Accessible film club development, Gulbenkian

A pilot working towards a regular accessible film screening within the main programme.
Jess Thomas, Marketing Officer, Gulbenkian

Project overview

Why the project matters

Through working with autism and learning disabilities arts charity, Square Pegs, we identified that we weren’t reaching a local audience of learning disabled and autistic young adults, who currently do not access, experience and appreciate film through a local cinema experience. However, we also identified that our current set up did not ‘work’ for this audience. We wanted to establish a new format that removed the barriers faced by people with learning disabilities and autism in accessing film screenings, due to their needing a bespoke and accessible cinema experience where they feel safe, valued and included.


  • Initiate the development of a new diverse audience for the Gulbenkian Cinema
  • Work with Square Pegs as a partner organisation. Square Pegs are a local community arts organisation who deliver arts projects with and for people with learning disabilities and autism.
  • Working closely with partner organisation Square Pegs, we will identify and establish a core group of learning disabled and autistic young adults who currently do not access, experience and appreciate film through a local cinema experience.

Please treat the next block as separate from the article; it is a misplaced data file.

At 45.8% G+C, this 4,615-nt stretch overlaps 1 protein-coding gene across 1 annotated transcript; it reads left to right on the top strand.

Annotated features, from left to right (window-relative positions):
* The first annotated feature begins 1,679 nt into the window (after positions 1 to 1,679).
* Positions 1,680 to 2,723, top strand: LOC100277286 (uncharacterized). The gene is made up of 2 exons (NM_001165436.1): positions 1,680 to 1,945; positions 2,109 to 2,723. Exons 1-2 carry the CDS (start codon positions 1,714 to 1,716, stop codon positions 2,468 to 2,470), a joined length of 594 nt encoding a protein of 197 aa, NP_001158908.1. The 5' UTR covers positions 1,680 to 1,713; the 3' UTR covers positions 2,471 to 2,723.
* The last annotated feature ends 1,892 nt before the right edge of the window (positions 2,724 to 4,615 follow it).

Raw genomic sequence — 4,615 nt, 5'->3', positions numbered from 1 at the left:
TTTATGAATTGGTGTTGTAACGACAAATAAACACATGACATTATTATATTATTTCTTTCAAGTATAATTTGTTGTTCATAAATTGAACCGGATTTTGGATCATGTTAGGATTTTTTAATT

• Develop a format for an accessible monthly film club aimed at people with learning disabilities and autism at Gulbenkian.
  • Research and develop marketing strategies to engage the peers of the core group, and reach out into the wider learning disabled/autistic community.
  • We will support the core group to choose a film which will be screened as part of a launch/pilot event for the accessible film club. The film will be chosen from a selection of British, international and specialised film.
  • We will develop an informal post-film discussion element to the film club, which will provide an opportunity for the audience to share their experiences and engage with each other socially.
  • The main content of this project is the research and development phase, however, we will organise a launch screening event which will be a platform for continuing this programme beyond this initial project.

Headline results

  • The event surpassed our target of 30 tickets with 35 tickets issued.
  • We had a 77% return rate on the feedback forms.
  • 50% stating they had never attended Gulbenkian before.
  • Nearly 50% said they had a disability.
  • 96% likely to attended another accessible screening.



Learning outcomes

What worked

The project surpassed the target set in the application and we delivered a successful pilot event.

The project successfully engaged a core group of young people with varying accessible needs through our partner organisation Square Pegs. We went through a period of significant research and development with the group who selected the film for the launch screening, delivered an access audit of the cinema in terms of sensory sensitivities and wider access issues and established a new format for an accessible film screening at Gulbenkian, which is accessible and appropriate for our target audience.